Activity in the infrastructure and energy sectors often has significant impacts (both good and bad) on the environment and as we explain below, the risk of litigation in this area is significant.

ClientEarth v Shell plc: are directors doing enough to address ESG issues?

ClientEarth's high-profile attempt to hold the directors of Shell plc to account for their company's approach to climate change in the UK courts has highlighted concerns around whether boards of UK companies are taking sufficient account of the wider environmental impacts of their decision-making and activities. Ewan McGaughey et al v. Superannuation Scheme Limited is another example of a recent attempt to bring a derivative claim against directors in the UK courts, similarly alleging failures in relation to climate change strategy. For further details of both claims, please see this earlier briefing (noting that the ultimate outcome of both was in favour of the directors).

Despite being unsuccessful, and the UK courts generally showing a reluctance to intervene with directors' decision-making, these cases have added fuel to the ongoing debate as to whether or not directors' duties and the notion of corporate purpose should be amended in English law, to take greater account of environmental risks and impacts and wider ESG factors. We share our thoughts on this issue in this recent briefing.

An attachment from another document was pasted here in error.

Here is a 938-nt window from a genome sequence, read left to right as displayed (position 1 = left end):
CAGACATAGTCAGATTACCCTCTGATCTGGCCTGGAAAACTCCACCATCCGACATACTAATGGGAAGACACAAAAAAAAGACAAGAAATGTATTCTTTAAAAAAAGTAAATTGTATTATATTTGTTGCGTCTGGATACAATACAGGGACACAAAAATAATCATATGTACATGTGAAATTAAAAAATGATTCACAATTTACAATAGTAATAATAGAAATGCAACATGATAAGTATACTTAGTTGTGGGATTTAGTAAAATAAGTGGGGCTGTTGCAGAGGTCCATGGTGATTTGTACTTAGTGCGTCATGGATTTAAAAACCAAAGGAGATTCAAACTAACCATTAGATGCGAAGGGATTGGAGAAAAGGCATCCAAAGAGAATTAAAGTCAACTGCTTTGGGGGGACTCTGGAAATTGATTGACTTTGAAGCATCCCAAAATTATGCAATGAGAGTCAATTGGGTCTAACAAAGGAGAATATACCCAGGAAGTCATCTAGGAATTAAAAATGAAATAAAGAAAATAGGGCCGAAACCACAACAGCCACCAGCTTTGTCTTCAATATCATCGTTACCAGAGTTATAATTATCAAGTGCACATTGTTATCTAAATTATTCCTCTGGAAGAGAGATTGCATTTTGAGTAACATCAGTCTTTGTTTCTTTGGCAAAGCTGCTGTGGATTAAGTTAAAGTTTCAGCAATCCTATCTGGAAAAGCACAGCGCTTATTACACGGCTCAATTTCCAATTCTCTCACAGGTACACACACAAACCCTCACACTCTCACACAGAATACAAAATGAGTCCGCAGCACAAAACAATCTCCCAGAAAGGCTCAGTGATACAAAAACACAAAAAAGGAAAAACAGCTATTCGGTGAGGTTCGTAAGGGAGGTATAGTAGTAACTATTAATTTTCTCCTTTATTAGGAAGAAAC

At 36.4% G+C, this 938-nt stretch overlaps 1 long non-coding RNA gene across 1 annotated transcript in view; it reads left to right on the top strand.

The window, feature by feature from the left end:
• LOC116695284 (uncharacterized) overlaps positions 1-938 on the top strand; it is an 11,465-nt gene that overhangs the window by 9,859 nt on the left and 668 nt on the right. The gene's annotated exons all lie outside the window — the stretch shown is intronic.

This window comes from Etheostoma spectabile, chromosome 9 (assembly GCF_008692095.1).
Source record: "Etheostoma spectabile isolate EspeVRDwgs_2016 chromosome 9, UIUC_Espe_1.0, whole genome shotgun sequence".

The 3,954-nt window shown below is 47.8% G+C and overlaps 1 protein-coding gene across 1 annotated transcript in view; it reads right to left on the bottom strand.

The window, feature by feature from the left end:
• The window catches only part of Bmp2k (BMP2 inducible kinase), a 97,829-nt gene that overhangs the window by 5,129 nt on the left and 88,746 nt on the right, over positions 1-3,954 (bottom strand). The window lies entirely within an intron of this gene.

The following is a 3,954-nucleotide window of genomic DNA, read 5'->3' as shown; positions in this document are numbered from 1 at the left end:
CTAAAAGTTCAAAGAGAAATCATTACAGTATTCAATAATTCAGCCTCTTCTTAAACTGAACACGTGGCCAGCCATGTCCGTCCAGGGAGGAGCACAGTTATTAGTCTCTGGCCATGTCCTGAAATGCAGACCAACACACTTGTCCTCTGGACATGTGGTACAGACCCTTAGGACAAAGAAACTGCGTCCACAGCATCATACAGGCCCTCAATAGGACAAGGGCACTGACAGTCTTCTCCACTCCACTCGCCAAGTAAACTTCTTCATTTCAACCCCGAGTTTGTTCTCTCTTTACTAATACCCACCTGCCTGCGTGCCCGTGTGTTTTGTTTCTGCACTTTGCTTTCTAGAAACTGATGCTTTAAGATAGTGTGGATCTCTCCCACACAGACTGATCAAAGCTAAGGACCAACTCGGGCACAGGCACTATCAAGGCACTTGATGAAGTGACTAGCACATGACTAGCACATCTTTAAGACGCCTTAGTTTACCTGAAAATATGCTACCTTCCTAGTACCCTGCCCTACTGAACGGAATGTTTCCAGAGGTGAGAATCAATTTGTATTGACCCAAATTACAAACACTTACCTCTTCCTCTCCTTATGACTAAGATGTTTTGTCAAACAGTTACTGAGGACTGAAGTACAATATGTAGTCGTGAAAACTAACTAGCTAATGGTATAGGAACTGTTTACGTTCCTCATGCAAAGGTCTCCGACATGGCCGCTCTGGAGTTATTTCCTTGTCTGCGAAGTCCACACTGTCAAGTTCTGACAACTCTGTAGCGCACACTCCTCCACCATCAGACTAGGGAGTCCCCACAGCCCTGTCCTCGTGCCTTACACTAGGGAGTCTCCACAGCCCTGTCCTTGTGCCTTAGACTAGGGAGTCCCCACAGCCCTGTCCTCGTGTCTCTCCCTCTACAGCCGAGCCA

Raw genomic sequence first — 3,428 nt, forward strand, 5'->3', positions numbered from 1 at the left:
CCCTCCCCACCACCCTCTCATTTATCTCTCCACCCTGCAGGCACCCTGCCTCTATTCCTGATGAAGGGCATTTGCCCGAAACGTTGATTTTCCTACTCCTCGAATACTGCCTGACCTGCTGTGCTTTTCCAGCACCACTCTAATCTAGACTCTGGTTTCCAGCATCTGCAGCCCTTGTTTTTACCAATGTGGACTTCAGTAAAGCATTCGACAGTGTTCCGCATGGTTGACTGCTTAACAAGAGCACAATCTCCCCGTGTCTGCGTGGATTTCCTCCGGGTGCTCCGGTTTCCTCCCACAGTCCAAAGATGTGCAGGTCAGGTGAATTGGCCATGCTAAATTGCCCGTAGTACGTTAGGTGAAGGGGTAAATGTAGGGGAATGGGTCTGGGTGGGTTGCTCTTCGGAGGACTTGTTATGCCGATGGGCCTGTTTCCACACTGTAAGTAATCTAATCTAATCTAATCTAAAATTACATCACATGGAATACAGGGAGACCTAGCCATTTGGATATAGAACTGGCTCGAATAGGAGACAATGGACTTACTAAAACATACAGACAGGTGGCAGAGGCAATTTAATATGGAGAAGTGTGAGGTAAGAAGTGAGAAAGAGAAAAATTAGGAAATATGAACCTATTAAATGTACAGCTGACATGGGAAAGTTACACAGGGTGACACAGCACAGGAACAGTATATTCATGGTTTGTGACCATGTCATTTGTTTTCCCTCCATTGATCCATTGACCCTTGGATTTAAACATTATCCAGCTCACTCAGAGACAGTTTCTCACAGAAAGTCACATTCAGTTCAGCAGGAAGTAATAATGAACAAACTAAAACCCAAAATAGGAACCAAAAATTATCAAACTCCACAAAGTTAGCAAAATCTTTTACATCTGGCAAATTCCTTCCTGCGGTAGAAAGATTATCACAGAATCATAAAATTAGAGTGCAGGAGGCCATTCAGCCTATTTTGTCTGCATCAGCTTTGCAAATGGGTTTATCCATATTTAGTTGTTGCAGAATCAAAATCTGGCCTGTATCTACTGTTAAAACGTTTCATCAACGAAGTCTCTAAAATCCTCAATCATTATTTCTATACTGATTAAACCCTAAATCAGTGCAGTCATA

Doesn't the failure of these cases mean that ESG litigation risk is overstated?

The principal aim behind many climate change claims may not be to "win" but to draw attention to activities that cause and contribute to climate change – litigation being just one way of achieving this. As activists continue to drive the agenda and push for novel ways to hold companies to account, it would be advisable for boards of infrastructure businesses to increase the focus on transition risks and other ESG risks and factors and to evidence careful thought-process in their decision-making and business strategy.

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